• Watery eyes
    • Swollen eyelids


    Genital tract symptoms are less common but if this system is involved symptoms may include:

    • Pain when passing urine
    • Smelly urine
    • Cloudy urine
    • Bloody urine
    • Abdominal pain
    • Vaginal/penile discharge


    Other less common symptoms can include

    • A scaly rash over the palms and feet (known as keratoderma blenorrhagica)
    • Diarrhoea that may have started some time before the arthritis symptoms
    • Mouth ulcers
    • Weight loss and fever
    • A rash at the end of the penis
  • Tests

    There is no specific test to diagnose reactive arthritis and often doctors can diagnose the disease based on the history of the illness. For example, if the symptoms developed acutely after an STI or bowel infection or if typical symptoms such as uveitis or genital symptoms are also present specific tests may not be needed for the diagnosis.

    • Some tests may be requested to help confirm the diagnosis or rule out other diseases that present similarly. These may include: X-ray or other imaging such as MRI – To examine the joint for any damage or inflammation
    • FBC – to look for excess white cells which may suggest a current infection or inflammation in the body
    • ESR – may rise with inflammation which would be expected in a reactive arthritis as this causes inflammation in the joints
    • CRP – this may also rise with inflammation or an infection
    • Rheumatoid Factor– to help rule out rheumatoid arthritiswhich can present similarly
    • Autoantibodies – e.e. ANA may help rule out systemic lupus erythematosus and other rheumatological diseases
    • HLA-B27- may show that the patient is at risk of reactive arthritis
    • Synovial Fluid analysis– examination of joint fluid can show alternative diseases such as infection or crystals within the joint


    Doctors may also look for the infection which triggered the reaction:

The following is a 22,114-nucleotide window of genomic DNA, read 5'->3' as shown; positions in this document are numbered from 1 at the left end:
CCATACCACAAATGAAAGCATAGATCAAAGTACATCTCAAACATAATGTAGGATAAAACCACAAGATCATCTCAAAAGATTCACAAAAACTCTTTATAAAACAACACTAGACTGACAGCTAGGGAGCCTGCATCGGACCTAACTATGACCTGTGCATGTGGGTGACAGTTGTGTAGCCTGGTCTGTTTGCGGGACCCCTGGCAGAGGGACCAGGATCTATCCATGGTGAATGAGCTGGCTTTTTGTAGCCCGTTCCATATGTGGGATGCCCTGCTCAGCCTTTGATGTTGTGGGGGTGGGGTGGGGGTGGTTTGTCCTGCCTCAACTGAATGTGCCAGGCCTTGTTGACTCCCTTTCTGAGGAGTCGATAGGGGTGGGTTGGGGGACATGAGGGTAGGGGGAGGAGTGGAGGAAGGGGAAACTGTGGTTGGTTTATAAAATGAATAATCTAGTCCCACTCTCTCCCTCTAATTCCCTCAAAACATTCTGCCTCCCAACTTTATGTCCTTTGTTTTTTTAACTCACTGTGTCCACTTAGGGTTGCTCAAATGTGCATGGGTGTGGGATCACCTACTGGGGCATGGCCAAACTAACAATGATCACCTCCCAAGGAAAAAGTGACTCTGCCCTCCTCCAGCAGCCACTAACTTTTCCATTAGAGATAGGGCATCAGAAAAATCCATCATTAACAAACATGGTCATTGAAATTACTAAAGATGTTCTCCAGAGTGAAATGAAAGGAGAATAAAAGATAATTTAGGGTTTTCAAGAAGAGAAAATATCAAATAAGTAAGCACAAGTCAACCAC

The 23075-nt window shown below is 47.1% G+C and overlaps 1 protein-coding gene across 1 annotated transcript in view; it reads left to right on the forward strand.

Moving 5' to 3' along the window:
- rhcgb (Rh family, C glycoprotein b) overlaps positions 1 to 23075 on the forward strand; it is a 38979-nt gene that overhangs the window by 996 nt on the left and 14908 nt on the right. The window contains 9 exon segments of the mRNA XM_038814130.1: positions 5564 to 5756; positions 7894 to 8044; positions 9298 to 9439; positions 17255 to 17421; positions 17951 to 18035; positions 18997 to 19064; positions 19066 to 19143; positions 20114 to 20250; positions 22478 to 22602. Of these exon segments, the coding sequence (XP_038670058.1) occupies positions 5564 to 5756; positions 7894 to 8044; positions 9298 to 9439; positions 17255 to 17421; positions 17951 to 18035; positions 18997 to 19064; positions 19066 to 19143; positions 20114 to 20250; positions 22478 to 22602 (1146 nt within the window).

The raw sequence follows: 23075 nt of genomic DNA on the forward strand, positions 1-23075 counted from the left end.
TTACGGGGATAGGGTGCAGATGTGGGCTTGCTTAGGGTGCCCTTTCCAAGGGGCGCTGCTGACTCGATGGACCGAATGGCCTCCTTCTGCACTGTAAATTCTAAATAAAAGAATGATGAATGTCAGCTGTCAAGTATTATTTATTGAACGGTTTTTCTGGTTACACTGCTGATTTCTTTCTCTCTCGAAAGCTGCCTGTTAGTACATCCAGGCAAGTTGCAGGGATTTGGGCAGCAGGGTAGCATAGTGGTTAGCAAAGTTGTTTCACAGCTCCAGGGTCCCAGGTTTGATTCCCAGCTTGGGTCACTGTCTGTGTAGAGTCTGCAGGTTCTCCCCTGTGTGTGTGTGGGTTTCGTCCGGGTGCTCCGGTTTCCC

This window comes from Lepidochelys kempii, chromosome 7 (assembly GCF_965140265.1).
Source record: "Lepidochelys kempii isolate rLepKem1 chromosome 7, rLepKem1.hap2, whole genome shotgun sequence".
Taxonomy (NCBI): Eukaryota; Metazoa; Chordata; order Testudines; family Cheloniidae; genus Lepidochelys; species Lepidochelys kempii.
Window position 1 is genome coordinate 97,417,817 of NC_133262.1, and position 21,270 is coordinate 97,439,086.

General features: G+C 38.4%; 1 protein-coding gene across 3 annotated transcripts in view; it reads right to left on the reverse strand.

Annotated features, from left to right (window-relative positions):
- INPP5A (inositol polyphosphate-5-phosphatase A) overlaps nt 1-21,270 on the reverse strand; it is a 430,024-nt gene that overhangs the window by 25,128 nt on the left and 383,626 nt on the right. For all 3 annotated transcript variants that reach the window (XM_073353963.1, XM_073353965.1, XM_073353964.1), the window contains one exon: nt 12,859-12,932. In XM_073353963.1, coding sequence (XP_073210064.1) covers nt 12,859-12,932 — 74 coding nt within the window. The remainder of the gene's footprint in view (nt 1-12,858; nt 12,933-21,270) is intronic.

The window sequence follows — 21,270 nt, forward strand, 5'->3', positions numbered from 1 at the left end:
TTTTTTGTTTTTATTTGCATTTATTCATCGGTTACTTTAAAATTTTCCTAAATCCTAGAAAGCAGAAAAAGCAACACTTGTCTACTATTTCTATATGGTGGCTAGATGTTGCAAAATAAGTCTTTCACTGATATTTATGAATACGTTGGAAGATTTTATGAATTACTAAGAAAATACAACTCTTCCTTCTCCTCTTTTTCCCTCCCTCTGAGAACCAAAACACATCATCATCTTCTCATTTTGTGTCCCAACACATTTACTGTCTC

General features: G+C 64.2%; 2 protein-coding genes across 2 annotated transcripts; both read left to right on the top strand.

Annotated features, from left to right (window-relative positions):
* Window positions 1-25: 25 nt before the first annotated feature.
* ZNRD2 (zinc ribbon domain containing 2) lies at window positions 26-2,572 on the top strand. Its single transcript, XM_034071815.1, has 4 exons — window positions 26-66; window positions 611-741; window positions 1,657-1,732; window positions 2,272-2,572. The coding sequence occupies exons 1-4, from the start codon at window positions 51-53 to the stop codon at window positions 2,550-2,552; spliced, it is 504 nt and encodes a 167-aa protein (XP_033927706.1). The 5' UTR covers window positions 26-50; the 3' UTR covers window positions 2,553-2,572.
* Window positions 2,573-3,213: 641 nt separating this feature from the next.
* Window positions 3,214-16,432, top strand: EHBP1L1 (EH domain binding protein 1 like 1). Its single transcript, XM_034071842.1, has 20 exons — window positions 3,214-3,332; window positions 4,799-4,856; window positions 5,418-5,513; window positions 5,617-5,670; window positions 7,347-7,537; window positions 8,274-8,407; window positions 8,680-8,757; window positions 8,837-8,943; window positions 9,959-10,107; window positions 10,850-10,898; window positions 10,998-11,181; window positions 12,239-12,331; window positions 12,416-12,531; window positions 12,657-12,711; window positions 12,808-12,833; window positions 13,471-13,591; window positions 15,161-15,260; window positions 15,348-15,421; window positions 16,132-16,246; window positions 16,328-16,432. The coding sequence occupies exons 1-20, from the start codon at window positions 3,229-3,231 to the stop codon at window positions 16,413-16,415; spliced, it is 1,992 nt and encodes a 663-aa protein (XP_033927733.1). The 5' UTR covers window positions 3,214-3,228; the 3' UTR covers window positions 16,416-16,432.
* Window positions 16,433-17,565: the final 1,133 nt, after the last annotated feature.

• Treatments and prognosis

    Reactive arthritis is usually a self-limiting condition that disappears by 6 months without any long term issues. The mainstay of treatment initially is treating the symptoms of the arthritis usually with painkillers such as paracetamol and anti-inflammatory drugs ( NSAIDS) such as ibuprofen which help with both the pain and inflammation.

    Treatment of the initial infection with antibiotics may also be necessary particularly with sexually transmitted infections.

    Inflamed joints can be injected with steroids or occasionally the fluid can be drained to help relieve the pain caused by the pressure of the fluid. Patients who cannot take NSAIDS or whose symptoms are particularly bad may receive a short course of oral steroids to help reduce the inflammation. In some patients the disease may persist or cause severe symptoms. If this is the case thedoctors may consider using disease modifying anti-rheumatic drugs ( DMARDS) such as methotrexate or sulfasalazine.

    Occasionally symptoms may be so persistent or severe that stronger anti-rheumatic drugs known as biologics are used. It is important to note that although around 10-20% of people will have symptoms that persist past 6 months only a very small minority of these patients will need to have long-term treatment.

    Often rest is required initially to control the pain and physiotherapy is also used to maintain a full range of movement. Patients may also find ice packs and heat pads help to relieve the pain as well as splints, heel and shoe pads depending on the joint(s) affected.